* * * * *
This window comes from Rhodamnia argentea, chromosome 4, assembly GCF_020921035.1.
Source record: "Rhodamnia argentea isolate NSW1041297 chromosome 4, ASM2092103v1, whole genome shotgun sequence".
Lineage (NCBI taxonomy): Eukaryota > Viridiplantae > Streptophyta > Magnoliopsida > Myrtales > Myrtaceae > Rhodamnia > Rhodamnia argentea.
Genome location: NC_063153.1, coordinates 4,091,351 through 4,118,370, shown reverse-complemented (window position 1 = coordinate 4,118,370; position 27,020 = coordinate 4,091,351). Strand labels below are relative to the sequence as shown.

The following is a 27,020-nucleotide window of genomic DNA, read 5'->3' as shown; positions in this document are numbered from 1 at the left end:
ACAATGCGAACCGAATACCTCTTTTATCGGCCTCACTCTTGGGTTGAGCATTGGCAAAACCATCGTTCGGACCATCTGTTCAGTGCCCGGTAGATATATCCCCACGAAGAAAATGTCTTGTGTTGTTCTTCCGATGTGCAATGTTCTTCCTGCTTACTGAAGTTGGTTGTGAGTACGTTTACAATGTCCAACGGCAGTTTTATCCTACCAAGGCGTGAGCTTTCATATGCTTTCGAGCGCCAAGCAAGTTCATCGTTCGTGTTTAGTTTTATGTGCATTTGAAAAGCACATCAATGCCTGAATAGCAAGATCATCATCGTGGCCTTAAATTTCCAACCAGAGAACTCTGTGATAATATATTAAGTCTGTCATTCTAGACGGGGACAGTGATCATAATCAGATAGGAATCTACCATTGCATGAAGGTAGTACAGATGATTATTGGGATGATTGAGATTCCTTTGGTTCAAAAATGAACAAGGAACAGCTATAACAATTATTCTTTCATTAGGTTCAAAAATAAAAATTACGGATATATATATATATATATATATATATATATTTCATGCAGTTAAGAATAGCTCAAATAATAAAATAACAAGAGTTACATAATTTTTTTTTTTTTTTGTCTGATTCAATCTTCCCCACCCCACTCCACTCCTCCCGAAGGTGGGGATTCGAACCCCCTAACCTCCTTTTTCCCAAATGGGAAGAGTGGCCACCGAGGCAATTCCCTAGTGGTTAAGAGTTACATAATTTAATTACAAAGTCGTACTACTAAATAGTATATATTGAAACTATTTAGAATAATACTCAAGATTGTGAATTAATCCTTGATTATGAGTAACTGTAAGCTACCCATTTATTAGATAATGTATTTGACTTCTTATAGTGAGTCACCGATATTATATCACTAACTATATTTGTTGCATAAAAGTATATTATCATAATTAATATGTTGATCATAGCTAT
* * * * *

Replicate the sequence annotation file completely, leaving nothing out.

This window comes from Rhodamnia argentea, chromosome 4, assembly GCF_020921035.1.
Source record: "Rhodamnia argentea isolate NSW1041297 chromosome 4, ASM2092103v1, whole genome shotgun sequence".
Lineage (NCBI taxonomy): Eukaryota > Viridiplantae > Streptophyta > Magnoliopsida > Myrtales > Myrtaceae > Rhodamnia > Rhodamnia argentea.
Genome location: NC_063153.1, coordinates 4,091,351 through 4,118,370, shown reverse-complemented (window position 1 = coordinate 4,118,370; position 27,020 = coordinate 4,091,351). Strand labels below are relative to the sequence as shown.

The following is a 27,020-nucleotide window of genomic DNA, read 5'->3' as shown; positions in this document are numbered from 1 at the left end:
ACAATGCGAACCGAATACCTCTTTTATCGGCCTCACTCTTGGGTTGAGCATTGGCAAAACCATCGTTCGGACCATCTGTTCAGTGCCCGGTAGATATATCCCCACGAAGAAAATGTCTTGTGTTGTTCTTCCGATGTGCAATGTTCTTCCTGCTTACTGAAGTTGGTTGTGAGTACGTTTACAATGTCCAACGGCAGTTTTATCCTACCAAGGCGTGAGCTTTCATATGCTTTCGAGCGCCAAGCAAGTTCATCGTTCGTGTTTAGTTTTATGTGCATTTGAAAAGCACATCAATGCCTGAATAGCAAGATCATCATCGTGGCCTTAAATTTCCAACCAGAGAACTCTGTGATAATATATTAAGTCTGTCATTCTAGACGGGGACAGTGATCATAATCAGATAGGAATCTACCATTGCATGAAGGTAGTACAGATGATTATTGGGATGATTGAGATTCCTTTGGTTCAAAAATGAACAAGGAACAGCTATAACAATTATTCTTTCATTAGGTTCAAAAATAAAAATTACGGATATATATATATATATATATATATATATATTTCATGCAGTTAAGAATAGCTCAAATAATAAAATAACAAGAGTTACATAATTTTTTTTTTTTTTTGTCTGATTCAATCTTCCCCACCCCACTCCACTCCTCCCGAAGGTGGGGATTCGAACCCCCTAACCTCCTTTTTCCCAAATGGGAAGAGTGGCCACCGAGGCAATTCCCTAGTGGTTAAGAGTTACATAATTTAATTACAAAGTCGTACTACTAAATAGTATATATTGAAACTATTTAGAATAATACTCAAGATTGTGAATTAATCCTTGATTATGAGTAACTGTAAGCTACCCATTTATTAGATAATGTATTTGACTTCTTATAGTGAGTCACCGATATTATATCACTAACTATATTTGTTGCATAAAAGTATATTATCATAATTAATATGTTGATCATAGCTAT